Child medication measurements confuse parents
Do you know the difference between teaspoons and tablespoons?
Many parents don’t, according to a study published Monday by the American Academy of Pediatrics, which found more than 10,000 calls to the poison center each year are due to liquid medication dosage errors.
The study says part of the reason parents may be confused is because a range of measurement units — such as teaspoons, tablespoons and milliliters — are often used interchangeably on labels for prescription and over-the-counter medications.
Parents who used the teaspoon and tablespoon dosage were much more likely to use kitchen spoons to measure their child’s medication and were twice as likely to make an error in medication, according to the study. Parents who measured their child’s medication in milliliters were much less likely to make a dosage mistake.
About 40% of parents in the study incorrectly measured the dose their doctor prescribed.
The problem with teaspoon and tablespoon measurements is that their names sound similar, and their abbreviations, tsp. and tbsp., look similar, study author Dr. Shonna Yin said.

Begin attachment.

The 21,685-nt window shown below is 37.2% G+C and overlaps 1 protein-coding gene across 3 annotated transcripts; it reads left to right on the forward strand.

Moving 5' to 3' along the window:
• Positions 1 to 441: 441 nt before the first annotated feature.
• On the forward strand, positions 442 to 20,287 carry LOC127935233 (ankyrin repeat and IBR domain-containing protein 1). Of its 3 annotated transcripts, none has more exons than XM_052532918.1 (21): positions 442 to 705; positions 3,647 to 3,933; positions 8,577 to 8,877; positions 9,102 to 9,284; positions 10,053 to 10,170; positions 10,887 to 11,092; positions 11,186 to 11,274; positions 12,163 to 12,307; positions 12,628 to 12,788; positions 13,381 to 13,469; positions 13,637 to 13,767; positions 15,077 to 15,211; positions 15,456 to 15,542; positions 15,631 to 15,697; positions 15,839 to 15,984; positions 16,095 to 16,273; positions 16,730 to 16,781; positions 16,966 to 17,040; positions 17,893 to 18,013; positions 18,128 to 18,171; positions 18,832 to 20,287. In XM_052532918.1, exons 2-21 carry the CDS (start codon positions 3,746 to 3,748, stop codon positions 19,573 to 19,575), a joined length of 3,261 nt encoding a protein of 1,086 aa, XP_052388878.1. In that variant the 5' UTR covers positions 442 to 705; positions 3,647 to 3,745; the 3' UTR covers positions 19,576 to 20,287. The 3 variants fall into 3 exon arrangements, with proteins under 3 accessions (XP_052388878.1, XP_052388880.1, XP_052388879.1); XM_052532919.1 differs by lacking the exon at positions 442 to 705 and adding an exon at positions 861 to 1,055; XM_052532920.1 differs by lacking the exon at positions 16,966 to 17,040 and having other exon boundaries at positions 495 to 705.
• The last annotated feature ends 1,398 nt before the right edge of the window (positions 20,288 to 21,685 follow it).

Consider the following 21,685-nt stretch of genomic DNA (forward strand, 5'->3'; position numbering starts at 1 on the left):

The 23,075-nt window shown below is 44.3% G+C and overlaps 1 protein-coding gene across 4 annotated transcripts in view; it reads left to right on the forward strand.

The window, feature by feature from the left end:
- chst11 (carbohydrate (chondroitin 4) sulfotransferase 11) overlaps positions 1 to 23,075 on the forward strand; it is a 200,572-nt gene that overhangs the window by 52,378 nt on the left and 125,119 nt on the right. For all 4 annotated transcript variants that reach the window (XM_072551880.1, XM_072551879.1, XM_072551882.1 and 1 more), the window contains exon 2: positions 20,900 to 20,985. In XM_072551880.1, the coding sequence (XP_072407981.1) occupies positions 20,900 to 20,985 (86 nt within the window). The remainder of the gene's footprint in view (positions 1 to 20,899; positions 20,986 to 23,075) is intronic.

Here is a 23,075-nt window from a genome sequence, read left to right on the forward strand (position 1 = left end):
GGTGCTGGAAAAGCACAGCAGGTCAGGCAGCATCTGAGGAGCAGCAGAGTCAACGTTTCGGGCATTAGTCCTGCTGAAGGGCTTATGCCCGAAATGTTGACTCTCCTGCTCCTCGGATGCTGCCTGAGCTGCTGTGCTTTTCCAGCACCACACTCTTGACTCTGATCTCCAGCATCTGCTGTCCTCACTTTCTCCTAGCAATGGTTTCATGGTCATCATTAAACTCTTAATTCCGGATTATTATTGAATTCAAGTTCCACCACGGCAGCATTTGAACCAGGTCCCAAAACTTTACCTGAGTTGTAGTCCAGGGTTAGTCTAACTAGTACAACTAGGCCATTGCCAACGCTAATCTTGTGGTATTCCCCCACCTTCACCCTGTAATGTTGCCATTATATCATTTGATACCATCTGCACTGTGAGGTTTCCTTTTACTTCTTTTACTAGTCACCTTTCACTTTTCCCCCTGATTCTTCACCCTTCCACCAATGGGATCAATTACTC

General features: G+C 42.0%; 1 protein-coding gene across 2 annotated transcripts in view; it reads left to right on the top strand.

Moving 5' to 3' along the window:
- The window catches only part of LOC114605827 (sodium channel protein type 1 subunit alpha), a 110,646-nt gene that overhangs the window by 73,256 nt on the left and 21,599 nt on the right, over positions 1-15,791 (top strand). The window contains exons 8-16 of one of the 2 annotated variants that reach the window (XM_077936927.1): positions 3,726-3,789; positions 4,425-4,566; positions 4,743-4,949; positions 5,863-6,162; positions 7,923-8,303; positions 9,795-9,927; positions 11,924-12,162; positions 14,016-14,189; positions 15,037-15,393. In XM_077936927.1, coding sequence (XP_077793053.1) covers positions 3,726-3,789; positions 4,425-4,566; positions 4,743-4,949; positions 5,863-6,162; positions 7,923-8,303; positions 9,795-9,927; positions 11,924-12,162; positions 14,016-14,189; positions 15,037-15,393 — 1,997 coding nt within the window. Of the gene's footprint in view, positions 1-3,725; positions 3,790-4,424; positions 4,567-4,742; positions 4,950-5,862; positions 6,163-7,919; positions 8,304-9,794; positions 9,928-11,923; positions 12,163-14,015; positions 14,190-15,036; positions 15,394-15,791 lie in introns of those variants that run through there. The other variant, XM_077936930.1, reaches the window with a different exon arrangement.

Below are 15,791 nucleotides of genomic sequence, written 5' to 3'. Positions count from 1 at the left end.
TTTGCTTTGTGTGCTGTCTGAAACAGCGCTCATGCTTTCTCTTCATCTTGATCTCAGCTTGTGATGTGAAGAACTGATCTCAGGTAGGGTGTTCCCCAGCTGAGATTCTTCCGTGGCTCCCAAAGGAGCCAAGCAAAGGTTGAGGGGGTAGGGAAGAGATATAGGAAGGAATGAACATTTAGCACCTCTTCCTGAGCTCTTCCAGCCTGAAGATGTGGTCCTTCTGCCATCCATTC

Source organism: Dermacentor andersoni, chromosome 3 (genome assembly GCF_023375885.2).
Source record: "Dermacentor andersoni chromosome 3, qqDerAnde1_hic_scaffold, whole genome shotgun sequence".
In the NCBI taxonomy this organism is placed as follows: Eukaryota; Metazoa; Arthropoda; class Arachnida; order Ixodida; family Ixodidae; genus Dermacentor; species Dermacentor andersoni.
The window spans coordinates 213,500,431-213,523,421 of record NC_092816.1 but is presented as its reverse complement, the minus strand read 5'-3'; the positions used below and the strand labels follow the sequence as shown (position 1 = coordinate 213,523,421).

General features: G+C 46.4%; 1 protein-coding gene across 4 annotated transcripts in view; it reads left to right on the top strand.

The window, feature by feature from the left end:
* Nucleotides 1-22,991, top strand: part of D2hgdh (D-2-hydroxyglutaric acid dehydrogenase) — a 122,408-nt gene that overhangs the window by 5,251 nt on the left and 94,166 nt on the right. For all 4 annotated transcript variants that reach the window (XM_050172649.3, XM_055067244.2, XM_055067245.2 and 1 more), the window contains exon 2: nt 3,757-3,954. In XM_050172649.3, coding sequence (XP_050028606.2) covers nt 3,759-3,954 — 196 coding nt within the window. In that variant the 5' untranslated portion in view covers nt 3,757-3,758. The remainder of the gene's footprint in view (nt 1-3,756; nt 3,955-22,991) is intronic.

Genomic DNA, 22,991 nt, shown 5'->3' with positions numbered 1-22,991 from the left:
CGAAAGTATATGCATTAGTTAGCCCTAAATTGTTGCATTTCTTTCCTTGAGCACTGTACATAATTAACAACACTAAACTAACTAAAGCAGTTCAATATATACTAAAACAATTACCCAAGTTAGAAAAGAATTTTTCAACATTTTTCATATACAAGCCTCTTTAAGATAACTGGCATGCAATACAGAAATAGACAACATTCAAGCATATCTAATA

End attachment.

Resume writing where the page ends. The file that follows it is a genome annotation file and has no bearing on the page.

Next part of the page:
Pediatrician Dr. Jennifer Shu said that in her practice, doctors prescribe in milliliters only, to decrease the likelihood of medication errors and overdoses.
“If I give a sample of a liquid medication in my office, I also give a syringe and show the parent where the marking is for the dose,” Shu said.
Parents should always use the dosing device, such as the cup or syringe, that comes with their child’s liquid medication. Kitchen spoons are not a standard dosing device and aren’t safe to use, Shu said.
Shu also recommends that parents record the time and dosage of medicine they give their child, to make sure that they’re not giving too much or too often.
The American Academy of Pediatrics, U.S. Centers for Disease Control and Prevention, and the Institute for Safe Medication Practices have all recommended using milliliters as the only standard unit of measurement for liquid medications.
According to the study, adopting a milliliter-only unit of measurement would reduce confusion and decrease medication errors, especially for parents with low health literacy or limited English proficiency.
If you suspect you have given your child an incorrect dose of medication, call the Poison Control Center at 1-800-222-1222.